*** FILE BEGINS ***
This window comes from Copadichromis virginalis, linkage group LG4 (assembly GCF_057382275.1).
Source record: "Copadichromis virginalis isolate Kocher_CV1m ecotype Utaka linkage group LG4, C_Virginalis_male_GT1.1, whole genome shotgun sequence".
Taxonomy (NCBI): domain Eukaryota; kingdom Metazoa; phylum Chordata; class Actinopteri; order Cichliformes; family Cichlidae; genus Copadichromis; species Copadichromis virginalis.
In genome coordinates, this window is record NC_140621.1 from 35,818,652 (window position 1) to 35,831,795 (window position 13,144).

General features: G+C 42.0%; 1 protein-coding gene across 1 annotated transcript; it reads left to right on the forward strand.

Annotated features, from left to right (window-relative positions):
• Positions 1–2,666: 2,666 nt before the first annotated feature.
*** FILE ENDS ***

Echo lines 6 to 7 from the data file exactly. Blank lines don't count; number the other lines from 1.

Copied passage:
Annotated features, from left to right (window-relative positions):
• Positions 1–2,666: 2,666 nt before the first annotated feature.